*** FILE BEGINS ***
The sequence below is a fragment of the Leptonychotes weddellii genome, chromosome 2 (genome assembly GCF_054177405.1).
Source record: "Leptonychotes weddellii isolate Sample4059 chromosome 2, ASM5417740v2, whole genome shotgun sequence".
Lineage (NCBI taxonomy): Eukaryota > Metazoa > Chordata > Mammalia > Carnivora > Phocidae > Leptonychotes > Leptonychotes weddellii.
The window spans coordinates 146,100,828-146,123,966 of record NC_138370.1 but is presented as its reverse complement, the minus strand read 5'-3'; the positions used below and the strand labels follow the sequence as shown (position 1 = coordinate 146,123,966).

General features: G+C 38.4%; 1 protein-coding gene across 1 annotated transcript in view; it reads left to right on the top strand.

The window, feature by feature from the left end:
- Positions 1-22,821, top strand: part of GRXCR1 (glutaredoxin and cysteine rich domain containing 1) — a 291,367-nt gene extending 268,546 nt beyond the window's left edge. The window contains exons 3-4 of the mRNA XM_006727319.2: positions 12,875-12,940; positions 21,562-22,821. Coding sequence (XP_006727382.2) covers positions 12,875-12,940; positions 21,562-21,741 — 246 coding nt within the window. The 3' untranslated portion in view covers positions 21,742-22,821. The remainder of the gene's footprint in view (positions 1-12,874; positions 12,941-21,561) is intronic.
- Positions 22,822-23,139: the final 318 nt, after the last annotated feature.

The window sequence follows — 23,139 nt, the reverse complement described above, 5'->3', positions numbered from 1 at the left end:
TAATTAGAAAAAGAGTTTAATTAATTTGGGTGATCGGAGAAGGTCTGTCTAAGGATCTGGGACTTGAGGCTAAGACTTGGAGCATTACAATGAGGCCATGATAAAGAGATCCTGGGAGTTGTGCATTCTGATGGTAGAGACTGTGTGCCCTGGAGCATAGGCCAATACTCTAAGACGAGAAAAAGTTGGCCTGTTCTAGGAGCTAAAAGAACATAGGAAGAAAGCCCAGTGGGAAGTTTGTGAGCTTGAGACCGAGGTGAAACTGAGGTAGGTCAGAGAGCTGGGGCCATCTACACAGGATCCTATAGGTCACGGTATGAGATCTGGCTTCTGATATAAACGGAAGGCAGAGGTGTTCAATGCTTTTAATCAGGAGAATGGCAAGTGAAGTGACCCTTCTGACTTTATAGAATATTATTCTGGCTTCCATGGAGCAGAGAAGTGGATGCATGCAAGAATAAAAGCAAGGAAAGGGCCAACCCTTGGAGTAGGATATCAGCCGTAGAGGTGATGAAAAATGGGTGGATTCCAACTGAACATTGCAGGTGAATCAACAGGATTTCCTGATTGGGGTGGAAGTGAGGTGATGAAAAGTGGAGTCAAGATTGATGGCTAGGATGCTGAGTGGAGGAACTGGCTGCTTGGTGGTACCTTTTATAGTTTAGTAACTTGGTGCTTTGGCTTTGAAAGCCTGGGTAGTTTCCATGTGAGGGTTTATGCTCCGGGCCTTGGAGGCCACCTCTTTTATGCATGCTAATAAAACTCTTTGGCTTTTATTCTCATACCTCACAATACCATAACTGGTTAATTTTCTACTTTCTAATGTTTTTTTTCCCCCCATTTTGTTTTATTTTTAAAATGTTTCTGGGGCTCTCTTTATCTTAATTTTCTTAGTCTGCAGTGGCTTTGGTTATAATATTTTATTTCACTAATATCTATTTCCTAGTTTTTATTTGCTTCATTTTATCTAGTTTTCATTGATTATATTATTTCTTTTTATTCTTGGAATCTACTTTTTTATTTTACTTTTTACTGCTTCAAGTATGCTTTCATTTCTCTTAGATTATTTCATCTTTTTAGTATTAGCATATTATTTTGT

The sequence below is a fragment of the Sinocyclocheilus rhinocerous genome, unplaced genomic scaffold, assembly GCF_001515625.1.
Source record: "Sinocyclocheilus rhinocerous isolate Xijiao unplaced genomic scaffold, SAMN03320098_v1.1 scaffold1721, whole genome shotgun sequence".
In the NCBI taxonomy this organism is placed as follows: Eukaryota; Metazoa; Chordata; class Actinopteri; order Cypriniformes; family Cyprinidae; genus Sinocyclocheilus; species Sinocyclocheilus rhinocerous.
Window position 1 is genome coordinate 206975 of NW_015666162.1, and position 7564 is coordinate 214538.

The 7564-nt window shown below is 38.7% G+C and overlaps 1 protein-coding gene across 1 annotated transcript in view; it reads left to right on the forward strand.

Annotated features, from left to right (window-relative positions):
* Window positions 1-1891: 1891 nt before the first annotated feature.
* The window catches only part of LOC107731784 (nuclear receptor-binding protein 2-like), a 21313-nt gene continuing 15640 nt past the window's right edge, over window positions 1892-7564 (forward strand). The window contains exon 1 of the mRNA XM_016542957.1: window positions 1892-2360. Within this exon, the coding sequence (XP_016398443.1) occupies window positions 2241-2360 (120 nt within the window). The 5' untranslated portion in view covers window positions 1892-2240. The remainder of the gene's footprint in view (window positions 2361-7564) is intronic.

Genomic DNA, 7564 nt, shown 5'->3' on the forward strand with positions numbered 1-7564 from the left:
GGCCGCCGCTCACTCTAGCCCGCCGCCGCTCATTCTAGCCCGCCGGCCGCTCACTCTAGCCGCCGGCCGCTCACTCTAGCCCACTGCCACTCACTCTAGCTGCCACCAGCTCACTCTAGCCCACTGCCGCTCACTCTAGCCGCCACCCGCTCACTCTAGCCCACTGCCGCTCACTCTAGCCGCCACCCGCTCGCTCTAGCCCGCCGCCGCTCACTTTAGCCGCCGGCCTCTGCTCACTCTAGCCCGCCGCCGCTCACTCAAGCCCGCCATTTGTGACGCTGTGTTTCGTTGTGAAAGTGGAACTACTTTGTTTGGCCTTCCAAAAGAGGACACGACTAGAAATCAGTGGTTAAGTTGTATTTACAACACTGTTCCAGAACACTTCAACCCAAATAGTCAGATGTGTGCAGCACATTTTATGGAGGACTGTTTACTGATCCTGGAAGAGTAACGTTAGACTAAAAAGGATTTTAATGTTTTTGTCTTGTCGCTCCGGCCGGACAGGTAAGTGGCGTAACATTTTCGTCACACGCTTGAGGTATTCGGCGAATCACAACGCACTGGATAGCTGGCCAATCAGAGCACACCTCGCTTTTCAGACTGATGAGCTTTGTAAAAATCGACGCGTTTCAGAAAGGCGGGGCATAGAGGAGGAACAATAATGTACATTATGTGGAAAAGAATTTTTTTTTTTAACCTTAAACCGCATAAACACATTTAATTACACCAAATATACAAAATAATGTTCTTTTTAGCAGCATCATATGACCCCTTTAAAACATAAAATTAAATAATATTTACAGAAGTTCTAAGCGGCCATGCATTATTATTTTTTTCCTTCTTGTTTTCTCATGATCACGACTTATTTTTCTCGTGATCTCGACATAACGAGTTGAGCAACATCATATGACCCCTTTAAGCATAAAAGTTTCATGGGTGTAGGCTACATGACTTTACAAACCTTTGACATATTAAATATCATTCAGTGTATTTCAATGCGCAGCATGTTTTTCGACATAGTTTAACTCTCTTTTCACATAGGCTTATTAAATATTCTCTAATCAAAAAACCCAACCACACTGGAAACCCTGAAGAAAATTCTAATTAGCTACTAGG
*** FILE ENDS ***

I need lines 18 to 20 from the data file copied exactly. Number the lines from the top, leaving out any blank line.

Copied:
* The window catches only part of LOC107731784 (nuclear receptor-binding protein 2-like), a 21313-nt gene continuing 15640 nt past the window's right edge, over window positions 1892-7564 (forward strand). The window contains exon 1 of the mRNA XM_016542957.1: window positions 1892-2360. Within this exon, the coding sequence (XP_016398443.1) occupies window positions 2241-2360 (120 nt within the window). The 5' untranslated portion in view covers window positions 1892-2240. The remainder of the gene's footprint in view (window positions 2361-7564) is intronic.

Genomic DNA, 7564 nt, shown 5'->3' on the forward strand with positions numbered 1-7564 from the left:
GGCCGCCGCTCACTCTAGCCCGCCGCCGCTCATTCTAGCCCGCCGGCCGCTCACTCTAGCCGCCGGCCGCTCACTCTAGCCCACTGCCACTCACTCTAGCTGCCACCAGCTCACTCTAGCCCACTGCCGCTCACTCTAGCCGCCACCCGCTCACTCTAGCCCACTGCCGCTCACTCTAGCCGCCACCCGCTCGCTCTAGCCCGCCGCCGCTCACTTTAGCCGCCGGCCTCTGCTCACTCTAGCCCGCCGCCGCTCACTCAAGCCCGCCATTTGTGACGCTGTGTTTCGTTGTGAAAGTGGAACTACTTTGTTTGGCCTTCCAAAAGAGGACACGACTAGAAATCAGTGGTTAAGTTGTATTTACAACACTGTTCCAGAACACTTCAACCCAAATAGTCAGATGTGTGCAGCACATTTTATGGAGGACTGTTTACTGATCCTGGAAGAGTAACGTTAGACTAAAAAGGATTTTAATGTTTTTGTCTTGTCGCTCCGGCCGGACAGGTAAGTGGCGTAACATTTTCGTCACACGCTTGAGGTATTCGGCGAATCACAACGCACTGGATAGCTGGCCAATCAGAGCACACCTCGCTTTTCAGACTGATGAGCTTTGTAAAAATCGACGCGTTTCAGAAAGGCGGGGCATAGAGGAGGAACAATAATGTACATTATGTGGAAAAGAATTTTTTTTTTTAACCTTAAACCGCATAAACACATTTAATTACACCAAATATACAAAATAATGTTCTTTTTAGCAGCATCATATGACCCCTTTAAAACATAAAATTAAATAATATTTACAGAAGTTCTAAGCGGCCATGCATTATTATTTTTTTCCTTCTTGTTTTCTCATGATCACGACTTATTTTTCTCGTGATCTCGACATAACGAGTTGAGCAACATCATATGACCCCTTTAAGCATAAAAGTTTCATGGGTGTAGGCTACATGACTTTACAAACCTTTGACATATTAAATATCATTCAGTGTATTTCAATGCGCAGCATGTTTTTCGACATAGTTTAACTCTCTTTTCACATAGGCTTATTAAATATTCTCTAATCAAAAAACCCAACCACACTGGAAACCCTGAAGAAAATTCTAATTAGCTACTAGG